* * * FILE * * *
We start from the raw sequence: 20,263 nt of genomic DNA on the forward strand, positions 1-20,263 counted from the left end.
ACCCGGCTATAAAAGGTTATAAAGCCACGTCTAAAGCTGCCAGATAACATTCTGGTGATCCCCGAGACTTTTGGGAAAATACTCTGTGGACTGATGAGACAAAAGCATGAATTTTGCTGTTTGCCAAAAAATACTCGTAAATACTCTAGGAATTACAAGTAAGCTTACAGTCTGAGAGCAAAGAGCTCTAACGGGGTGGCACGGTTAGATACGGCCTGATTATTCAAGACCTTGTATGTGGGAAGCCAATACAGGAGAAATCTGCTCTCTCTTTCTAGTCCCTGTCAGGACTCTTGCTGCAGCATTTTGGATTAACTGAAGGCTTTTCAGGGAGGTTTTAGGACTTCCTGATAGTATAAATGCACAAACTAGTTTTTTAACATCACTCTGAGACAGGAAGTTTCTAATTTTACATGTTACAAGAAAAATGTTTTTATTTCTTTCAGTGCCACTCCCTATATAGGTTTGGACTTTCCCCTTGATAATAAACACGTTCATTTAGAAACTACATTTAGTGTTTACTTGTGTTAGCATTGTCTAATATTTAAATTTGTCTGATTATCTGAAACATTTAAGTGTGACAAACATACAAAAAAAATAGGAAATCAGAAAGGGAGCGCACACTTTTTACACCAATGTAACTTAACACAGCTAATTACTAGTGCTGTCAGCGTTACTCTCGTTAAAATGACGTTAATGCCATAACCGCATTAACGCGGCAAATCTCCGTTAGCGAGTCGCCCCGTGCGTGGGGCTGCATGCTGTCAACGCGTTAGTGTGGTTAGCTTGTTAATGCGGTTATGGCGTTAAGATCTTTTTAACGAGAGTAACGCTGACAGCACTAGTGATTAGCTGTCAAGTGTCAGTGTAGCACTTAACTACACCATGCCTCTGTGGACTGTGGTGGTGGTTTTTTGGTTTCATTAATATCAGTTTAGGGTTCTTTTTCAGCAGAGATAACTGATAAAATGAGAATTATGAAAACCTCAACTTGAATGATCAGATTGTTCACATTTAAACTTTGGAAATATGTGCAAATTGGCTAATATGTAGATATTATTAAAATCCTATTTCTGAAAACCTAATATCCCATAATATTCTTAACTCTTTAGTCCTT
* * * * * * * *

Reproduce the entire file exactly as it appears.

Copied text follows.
We start from the raw sequence: 20,263 nt of genomic DNA on the forward strand, positions 1-20,263 counted from the left end.
ACCCGGCTATAAAAGGTTATAAAGCCACGTCTAAAGCTGCCAGATAACATTCTGGTGATCCCCGAGACTTTTGGGAAAATACTCTGTGGACTGATGAGACAAAAGCATGAATTTTGCTGTTTGCCAAAAAATACTCGTAAATACTCTAGGAATTACAAGTAAGCTTACAGTCTGAGAGCAAAGAGCTCTAACGGGGTGGCACGGTTAGATACGGCCTGATTATTCAAGACCTTGTATGTGGGAAGCCAATACAGGAGAAATCTGCTCTCTCTTTCTAGTCCCTGTCAGGACTCTTGCTGCAGCATTTTGGATTAACTGAAGGCTTTTCAGGGAGGTTTTAGGACTTCCTGATAGTATAAATGCACAAACTAGTTTTTTAACATCACTCTGAGACAGGAAGTTTCTAATTTTACATGTTACAAGAAAAATGTTTTTATTTCTTTCAGTGCCACTCCCTATATAGGTTTGGACTTTCCCCTTGATAATAAACACGTTCATTTAGAAACTACATTTAGTGTTTACTTGTGTTAGCATTGTCTAATATTTAAATTTGTCTGATTATCTGAAACATTTAAGTGTGACAAACATACAAAAAAAATAGGAAATCAGAAAGGGAGCGCACACTTTTTACACCAATGTAACTTAACACAGCTAATTACTAGTGCTGTCAGCGTTACTCTCGTTAAAATGACGTTAATGCCATAACCGCATTAACGCGGCAAATCTCCGTTAGCGAGTCGCCCCGTGCGTGGGGCTGCATGCTGTCAACGCGTTAGTGTGGTTAGCTTGTTAATGCGGTTATGGCGTTAAGATCTTTTTAACGAGAGTAACGCTGACAGCACTAGTGATTAGCTGTCAAGTGTCAGTGTAGCACTTAACTACACCATGCCTCTGTGGACTGTGGTGGTGGTTTTTTGGTTTCATTAATATCAGTTTAGGGTTCTTTTTCAGCAGAGATAACTGATAAAATGAGAATTATGAAAACCTCAACTTGAATGATCAGATTGTTCACATTTAAACTTTGGAAATATGTGCAAATTGGCTAATATGTAGATATTATTAAAATCCTATTTCTGAAAACCTAATATCCCATAATATTCTTAACTCTTTAGTCCTT